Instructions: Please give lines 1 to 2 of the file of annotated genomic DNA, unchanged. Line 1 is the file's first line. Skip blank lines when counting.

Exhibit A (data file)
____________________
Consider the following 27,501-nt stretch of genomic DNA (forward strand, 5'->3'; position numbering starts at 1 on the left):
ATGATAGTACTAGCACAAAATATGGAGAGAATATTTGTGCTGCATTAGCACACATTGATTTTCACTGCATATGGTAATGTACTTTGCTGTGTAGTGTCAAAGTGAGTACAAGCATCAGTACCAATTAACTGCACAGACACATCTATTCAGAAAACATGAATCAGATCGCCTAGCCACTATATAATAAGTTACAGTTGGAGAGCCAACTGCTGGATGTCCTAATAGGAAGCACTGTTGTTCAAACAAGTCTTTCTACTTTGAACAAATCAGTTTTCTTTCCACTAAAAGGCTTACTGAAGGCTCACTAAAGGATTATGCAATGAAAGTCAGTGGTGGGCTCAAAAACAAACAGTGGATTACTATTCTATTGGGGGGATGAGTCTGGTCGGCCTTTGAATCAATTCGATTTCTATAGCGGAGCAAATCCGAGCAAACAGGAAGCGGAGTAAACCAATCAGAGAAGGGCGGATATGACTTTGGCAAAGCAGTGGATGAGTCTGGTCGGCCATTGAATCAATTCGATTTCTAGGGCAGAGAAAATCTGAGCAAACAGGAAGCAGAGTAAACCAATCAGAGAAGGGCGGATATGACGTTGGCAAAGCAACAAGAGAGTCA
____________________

Consider the following 27,501-nt stretch of genomic DNA (forward strand, 5'->3'; position numbering starts at 1 on the left):
ATGATAGTACTAGCACAAAATATGGAGAGAATATTTGTGCTGCATTAGCACACATTGATTTTCACTGCATATGGTAATGTACTTTGCTGTGTAGTGTCAAAGTGAGTACAAGCATCAGTACCAATTAACTGCACAGACACATCTATTCAGAAAACATGAATCAGATCGCCTAGCCACTATATAATAAGTTACAGTTGGAGAGCCAACTGCTGGATGTCCTAATAGGAAGCACTGTTGTTCAAACAAGTCTTTCTACTTTGAACAAATCAGTTTTCTTTCCACTAAAAGGCTTACTGAAGGCTCACTAAAGGATTATGCAATGAAAGTCAGTGGTGGGCTCAAAAACAAACAGTGGATTACTATTCTATTGGGGGGATGAGTCTGGTCGGCCTTTGAATCAATTCGATTTCTATAGCGGAGCAAATCCGAGCAAACAGGAAGCGGAGTAAACCAATCAGAGAAGGGCGGATATGACTTTGGCAAAGCAGTGGATGAGTCTGGTCGGCCATTGAATCAATTCGATTTCTAGGGCAGAGAAAATCTGAGCAAACAGGAAGCAGAGTAAACCAATCAGAGAAGGGCGGATATGACGTTGGCAAAGCAACAAGAGAGTCA